Mohammad Ashraful could not have hoped for friendlier conditions as he walked out for his second innings of the match. The ground was lit up by late-evening sunshine, his top-order colleagues had demonstrated beyond any doubt the absence of malice in the pitch (and the opposition, for that matter), and as for the Lord's faithful, they were bound to be predisposed to a player whom they still recall and revere for his Aussie-toppling innings at Cardiff in 2005. Sure enough, he notched his first boundary from the third delivery he faced, then added three four in the space of eight deliveries, including a sumptuous uppercut to deflect Finn through third man. Alas, it was not to last. Jimmy Anderson, armed with the new ball, tied him down in a tight and threatening over, before inducing a nick through to Matt Prior.

Andrew Miller is UK editor of Cricinfo.

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© ESPN Sports Media Ltd.

Posted by JS82 on (May 31, 2010, 17:36 GMT)

Well done Tamim. I wonder if any of the county teams might be interested in offering Tamim a contract. That will help him grow immensely.

Posted by knur on (May 31, 2010, 11:26 GMT)

Congrats Tamim. Bravo man! carry on, we want to see more from you. Tamim is a true fighter, a rare talent, good to see all around strokes from you. Its a beauty of watching different types and styles of batting from different players. Aggressive players are as vital as match wining players. I wouldn't even consider comparing Tamim with Slater. Slater shines on his own domain. A players performance boosts naturally by team strength all around. Although their shouldn't be any excuse in games, skills development facilities for players in different countries varies which in turn help wining games. Right at the moment, I guess wining with England should not be a priority at all for Bangladeshis, rather they should focus on performance. Win will come for sure...

Posted by MIRAJ_huq on (May 31, 2010, 5:11 GMT)

great article andrew miller....im quite into typing 'andrew miller' in the search engine in cricnifo these days for ur whatever upcoming articles. and this guy..tamim...is maybe the most complete and entertaining strokemaker in wolrd cricket after ricky ponting - playing shots all around the ground .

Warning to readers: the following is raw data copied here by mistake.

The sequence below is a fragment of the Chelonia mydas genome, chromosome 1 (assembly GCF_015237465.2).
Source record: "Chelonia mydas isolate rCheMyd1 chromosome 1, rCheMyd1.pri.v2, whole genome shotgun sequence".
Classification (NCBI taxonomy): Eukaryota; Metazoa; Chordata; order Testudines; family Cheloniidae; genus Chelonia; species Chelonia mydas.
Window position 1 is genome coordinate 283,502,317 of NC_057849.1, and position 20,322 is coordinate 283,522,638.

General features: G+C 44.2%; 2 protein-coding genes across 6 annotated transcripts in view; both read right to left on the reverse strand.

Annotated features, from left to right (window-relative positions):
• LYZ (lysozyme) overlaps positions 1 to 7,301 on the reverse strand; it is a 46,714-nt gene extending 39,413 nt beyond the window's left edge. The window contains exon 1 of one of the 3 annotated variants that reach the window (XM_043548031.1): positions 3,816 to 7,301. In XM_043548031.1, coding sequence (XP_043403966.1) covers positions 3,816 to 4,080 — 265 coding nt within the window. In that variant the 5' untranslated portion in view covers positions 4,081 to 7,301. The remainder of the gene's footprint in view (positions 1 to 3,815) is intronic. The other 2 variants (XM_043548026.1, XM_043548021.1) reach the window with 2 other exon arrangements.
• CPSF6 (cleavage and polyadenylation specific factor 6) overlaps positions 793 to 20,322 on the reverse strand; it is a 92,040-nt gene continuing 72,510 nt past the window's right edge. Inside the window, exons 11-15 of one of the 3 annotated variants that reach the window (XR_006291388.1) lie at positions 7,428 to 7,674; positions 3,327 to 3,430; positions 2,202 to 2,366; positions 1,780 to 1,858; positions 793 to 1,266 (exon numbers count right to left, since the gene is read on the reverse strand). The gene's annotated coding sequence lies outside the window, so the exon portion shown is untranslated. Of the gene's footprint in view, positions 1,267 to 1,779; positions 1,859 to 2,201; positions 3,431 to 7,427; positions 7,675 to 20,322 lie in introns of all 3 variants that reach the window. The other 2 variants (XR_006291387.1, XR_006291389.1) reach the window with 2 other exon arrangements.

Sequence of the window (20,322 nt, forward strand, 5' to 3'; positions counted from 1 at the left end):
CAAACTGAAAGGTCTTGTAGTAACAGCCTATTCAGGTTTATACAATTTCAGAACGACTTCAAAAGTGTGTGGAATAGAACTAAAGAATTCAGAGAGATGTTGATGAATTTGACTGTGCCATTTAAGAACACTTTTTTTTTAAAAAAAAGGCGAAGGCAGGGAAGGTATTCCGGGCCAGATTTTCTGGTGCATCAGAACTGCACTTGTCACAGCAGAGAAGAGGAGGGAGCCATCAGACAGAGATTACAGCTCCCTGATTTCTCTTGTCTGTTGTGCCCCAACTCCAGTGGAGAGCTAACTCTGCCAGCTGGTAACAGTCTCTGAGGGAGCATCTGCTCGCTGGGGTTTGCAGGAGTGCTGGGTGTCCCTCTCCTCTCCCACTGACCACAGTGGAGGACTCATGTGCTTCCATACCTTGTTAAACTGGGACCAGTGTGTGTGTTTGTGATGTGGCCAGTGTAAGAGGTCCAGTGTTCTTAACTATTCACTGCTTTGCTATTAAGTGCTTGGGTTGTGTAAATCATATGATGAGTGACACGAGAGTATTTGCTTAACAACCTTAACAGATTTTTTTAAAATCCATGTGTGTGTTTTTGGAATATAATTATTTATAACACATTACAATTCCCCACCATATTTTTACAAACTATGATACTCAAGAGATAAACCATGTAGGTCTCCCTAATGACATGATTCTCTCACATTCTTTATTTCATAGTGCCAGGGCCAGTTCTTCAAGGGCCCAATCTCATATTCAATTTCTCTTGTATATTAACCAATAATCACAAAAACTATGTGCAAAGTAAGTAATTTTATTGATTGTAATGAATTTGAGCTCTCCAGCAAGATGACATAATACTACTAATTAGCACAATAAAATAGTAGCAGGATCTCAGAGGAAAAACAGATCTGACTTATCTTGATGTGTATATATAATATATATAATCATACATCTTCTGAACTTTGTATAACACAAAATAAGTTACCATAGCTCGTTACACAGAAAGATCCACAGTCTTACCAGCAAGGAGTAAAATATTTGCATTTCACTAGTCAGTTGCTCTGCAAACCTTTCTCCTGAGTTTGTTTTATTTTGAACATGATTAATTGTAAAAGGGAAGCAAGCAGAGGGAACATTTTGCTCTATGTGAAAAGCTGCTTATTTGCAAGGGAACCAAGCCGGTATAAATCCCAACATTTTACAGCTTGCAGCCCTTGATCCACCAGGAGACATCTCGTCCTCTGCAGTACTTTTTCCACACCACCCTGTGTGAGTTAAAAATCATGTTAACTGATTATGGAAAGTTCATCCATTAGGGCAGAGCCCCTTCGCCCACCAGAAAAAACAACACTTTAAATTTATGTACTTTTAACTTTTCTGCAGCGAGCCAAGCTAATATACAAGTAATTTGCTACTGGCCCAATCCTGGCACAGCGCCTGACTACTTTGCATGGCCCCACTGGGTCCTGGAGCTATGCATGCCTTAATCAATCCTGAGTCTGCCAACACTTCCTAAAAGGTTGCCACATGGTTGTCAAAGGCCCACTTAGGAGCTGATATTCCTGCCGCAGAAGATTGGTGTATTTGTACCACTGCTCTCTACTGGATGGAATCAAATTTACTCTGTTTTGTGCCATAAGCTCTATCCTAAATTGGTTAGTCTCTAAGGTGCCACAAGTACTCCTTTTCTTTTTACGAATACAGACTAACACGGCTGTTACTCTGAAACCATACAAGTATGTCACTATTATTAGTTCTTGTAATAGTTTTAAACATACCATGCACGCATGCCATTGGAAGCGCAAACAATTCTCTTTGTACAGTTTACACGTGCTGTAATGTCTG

Posted by _Rafi_ on (May 31, 2010, 4:38 GMT)

Tamim's average is only 40! He was debuted too early and that deteriorated his average.

Posted by Vivek.Bhandari on (May 31, 2010, 4:26 GMT)

i really hope that young tamim doesn't imitate Slats in one special habit...that is, getting out in the 90s...Slats really had this irritating habit of making the most audacious crash-boom-bang 90s...

Posted by Shakir_Hossain on (May 31, 2010, 3:56 GMT)

Tamim's a really stylist, handsome batsman for Bangladesh, He can carry Bangladesh cricket in any time. I think Bangladesh can make a good fighting score in 5th day. Thank you Tamim for your hundred and Tamim, we want 2 continue playing well. pls keep it up nd go ahead. I luv my Bangladesh nd also luv Bangladeshi cricket.

Posted by realredbaron on (May 31, 2010, 1:24 GMT)

Tamim's a stylish left handed great in making. Whether you are a supporter of Bangladesh or not, this fella' excites even the dullest of the cricket fans.

Posted by Bang_La on (May 31, 2010, 0:08 GMT)

Great, simply great Andrew!

Posted by __PK on (May 30, 2010, 22:07 GMT)

Interesting comparison with Slater, but you missed the obvious parallel there. Slater was also fond of fast-paced second innings hundreds against toothless English attacks. The main difference was that his usually helped turn draws into victories, whereas Tamim's started from a position of defeat.

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Andrew Miller Andrew Miller was saved from a life of drudgery in the City when his car caught fire on the way to an interview. He took this as a sign and fled to Pakistan where he witnessed England's historic victory in the twilight at Karachi (or thought he did, at any rate - it was too dark to tell). He then joined Wisden Online in 2001, and soon graduated from put-upon photocopier to a writer with a penchant for comment and cricket on the subcontinent. In addition to Pakistan, he has covered England tours in Sri Lanka, Bangladesh, South Africa, Australia and New Zealand, as well as the World Cup in the Caribbean in 2007